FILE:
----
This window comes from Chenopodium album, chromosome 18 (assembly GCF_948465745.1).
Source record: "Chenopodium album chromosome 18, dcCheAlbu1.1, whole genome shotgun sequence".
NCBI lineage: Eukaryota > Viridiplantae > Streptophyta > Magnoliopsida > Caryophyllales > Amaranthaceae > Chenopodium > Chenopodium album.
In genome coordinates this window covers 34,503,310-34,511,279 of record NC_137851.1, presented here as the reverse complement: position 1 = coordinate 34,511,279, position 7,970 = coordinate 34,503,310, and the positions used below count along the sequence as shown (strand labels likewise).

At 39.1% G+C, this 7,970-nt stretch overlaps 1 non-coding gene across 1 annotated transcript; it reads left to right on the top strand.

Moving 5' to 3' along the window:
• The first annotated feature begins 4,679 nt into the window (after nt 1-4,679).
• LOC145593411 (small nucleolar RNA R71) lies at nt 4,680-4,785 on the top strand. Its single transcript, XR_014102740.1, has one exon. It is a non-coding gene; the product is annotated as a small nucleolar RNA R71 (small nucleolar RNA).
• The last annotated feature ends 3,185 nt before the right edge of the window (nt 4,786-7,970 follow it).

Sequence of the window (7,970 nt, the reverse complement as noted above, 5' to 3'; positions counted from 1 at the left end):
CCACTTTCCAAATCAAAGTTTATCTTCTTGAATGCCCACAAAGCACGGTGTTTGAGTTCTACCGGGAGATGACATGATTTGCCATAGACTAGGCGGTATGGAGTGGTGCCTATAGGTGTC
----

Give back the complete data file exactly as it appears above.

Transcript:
This window comes from Chenopodium album, chromosome 18 (assembly GCF_948465745.1).
Source record: "Chenopodium album chromosome 18, dcCheAlbu1.1, whole genome shotgun sequence".
NCBI lineage: Eukaryota > Viridiplantae > Streptophyta > Magnoliopsida > Caryophyllales > Amaranthaceae > Chenopodium > Chenopodium album.
In genome coordinates this window covers 34,503,310-34,511,279 of record NC_137851.1, presented here as the reverse complement: position 1 = coordinate 34,511,279, position 7,970 = coordinate 34,503,310, and the positions used below count along the sequence as shown (strand labels likewise).

At 39.1% G+C, this 7,970-nt stretch overlaps 1 non-coding gene across 1 annotated transcript; it reads left to right on the top strand.

Moving 5' to 3' along the window:
• The first annotated feature begins 4,679 nt into the window (after nt 1-4,679).
• LOC145593411 (small nucleolar RNA R71) lies at nt 4,680-4,785 on the top strand. Its single transcript, XR_014102740.1, has one exon. It is a non-coding gene; the product is annotated as a small nucleolar RNA R71 (small nucleolar RNA).
• The last annotated feature ends 3,185 nt before the right edge of the window (nt 4,786-7,970 follow it).

Sequence of the window (7,970 nt, the reverse complement as noted above, 5' to 3'; positions counted from 1 at the left end):
CCACTTTCCAAATCAAAGTTTATCTTCTTGAATGCCCACAAAGCACGGTGTTTGAGTTCTACCGGGAGATGACATGATTTGCCATAGACTAGGCGGTATGGAGTGGTGCCTATAGGTGTC